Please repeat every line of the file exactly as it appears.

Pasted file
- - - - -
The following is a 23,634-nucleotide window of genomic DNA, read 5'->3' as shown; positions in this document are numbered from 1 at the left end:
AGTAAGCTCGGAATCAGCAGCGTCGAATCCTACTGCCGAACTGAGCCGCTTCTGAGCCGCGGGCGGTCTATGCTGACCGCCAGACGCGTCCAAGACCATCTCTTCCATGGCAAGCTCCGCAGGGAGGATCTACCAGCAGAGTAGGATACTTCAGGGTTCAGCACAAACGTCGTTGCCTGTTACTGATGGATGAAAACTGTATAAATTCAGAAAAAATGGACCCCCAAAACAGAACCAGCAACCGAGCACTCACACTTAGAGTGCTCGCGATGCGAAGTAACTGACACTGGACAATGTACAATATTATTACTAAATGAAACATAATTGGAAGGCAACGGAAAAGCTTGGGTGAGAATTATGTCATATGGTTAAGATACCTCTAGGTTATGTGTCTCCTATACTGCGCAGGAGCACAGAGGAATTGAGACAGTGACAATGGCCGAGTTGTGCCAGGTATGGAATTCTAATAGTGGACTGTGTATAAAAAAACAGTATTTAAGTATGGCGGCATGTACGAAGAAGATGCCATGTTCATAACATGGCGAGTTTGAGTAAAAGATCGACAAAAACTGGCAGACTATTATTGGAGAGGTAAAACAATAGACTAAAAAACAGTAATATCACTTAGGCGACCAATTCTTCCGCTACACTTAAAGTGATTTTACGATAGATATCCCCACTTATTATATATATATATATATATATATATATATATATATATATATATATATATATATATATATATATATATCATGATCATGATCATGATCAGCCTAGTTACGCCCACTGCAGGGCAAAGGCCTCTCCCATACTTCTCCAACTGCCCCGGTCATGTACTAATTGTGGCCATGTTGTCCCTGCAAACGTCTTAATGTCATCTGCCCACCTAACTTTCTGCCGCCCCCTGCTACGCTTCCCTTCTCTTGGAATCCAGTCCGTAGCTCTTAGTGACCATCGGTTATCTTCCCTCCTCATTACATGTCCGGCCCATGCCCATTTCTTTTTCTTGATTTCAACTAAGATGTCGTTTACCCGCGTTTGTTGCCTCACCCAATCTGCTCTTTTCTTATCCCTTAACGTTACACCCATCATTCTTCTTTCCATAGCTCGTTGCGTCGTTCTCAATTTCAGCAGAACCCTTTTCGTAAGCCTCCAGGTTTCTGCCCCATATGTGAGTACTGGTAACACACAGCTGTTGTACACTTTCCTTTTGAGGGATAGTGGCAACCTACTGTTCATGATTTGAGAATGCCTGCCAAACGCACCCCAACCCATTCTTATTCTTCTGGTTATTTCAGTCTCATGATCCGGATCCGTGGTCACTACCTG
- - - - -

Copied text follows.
The following is a 23,634-nucleotide window of genomic DNA, read 5'->3' as shown; positions in this document are numbered from 1 at the left end:
AGTAAGCTCGGAATCAGCAGCGTCGAATCCTACTGCCGAACTGAGCCGCTTCTGAGCCGCGGGCGGTCTATGCTGACCGCCAGACGCGTCCAAGACCATCTCTTCCATGGCAAGCTCCGCAGGGAGGATCTACCAGCAGAGTAGGATACTTCAGGGTTCAGCACAAACGTCGTTGCCTGTTACTGATGGATGAAAACTGTATAAATTCAGAAAAAATGGACCCCCAAAACAGAACCAGCAACCGAGCACTCACACTTAGAGTGCTCGCGATGCGAAGTAACTGACACTGGACAATGTACAATATTATTACTAAATGAAACATAATTGGAAGGCAACGGAAAAGCTTGGGTGAGAATTATGTCATATGGTTAAGATACCTCTAGGTTATGTGTCTCCTATACTGCGCAGGAGCACAGAGGAATTGAGACAGTGACAATGGCCGAGTTGTGCCAGGTATGGAATTCTAATAGTGGACTGTGTATAAAAAAACAGTATTTAAGTATGGCGGCATGTACGAAGAAGATGCCATGTTCATAACATGGCGAGTTTGAGTAAAAGATCGACAAAAACTGGCAGACTATTATTGGAGAGGTAAAACAATAGACTAAAAAACAGTAATATCACTTAGGCGACCAATTCTTCCGCTACACTTAAAGTGATTTTACGATAGATATCCCCACTTATTATATATATATATATATATATATATATATATATATATATATATATATATATATATATATATATATATCATGATCATGATCATGATCAGCCTAGTTACGCCCACTGCAGGGCAAAGGCCTCTCCCATACTTCTCCAACTGCCCCGGTCATGTACTAATTGTGGCCATGTTGTCCCTGCAAACGTCTTAATGTCATCTGCCCACCTAACTTTCTGCCGCCCCCTGCTACGCTTCCCTTCTCTTGGAATCCAGTCCGTAGCTCTTAGTGACCATCGGTTATCTTCCCTCCTCATTACATGTCCGGCCCATGCCCATTTCTTTTTCTTGATTTCAACTAAGATGTCGTTTACCCGCGTTTGTTGCCTCACCCAATCTGCTCTTTTCTTATCCCTTAACGTTACACCCATCATTCTTCTTTCCATAGCTCGTTGCGTCGTTCTCAATTTCAGCAGAACCCTTTTCGTAAGCCTCCAGGTTTCTGCCCCATATGTGAGTACTGGTAACACACAGCTGTTGTACACTTTCCTTTTGAGGGATAGTGGCAACCTACTGTTCATGATTTGAGAATGCCTGCCAAACGCACCCCAACCCATTCTTATTCTTCTGGTTATTTCAGTCTCATGATCCGGATCCGTGGTCACTACCTG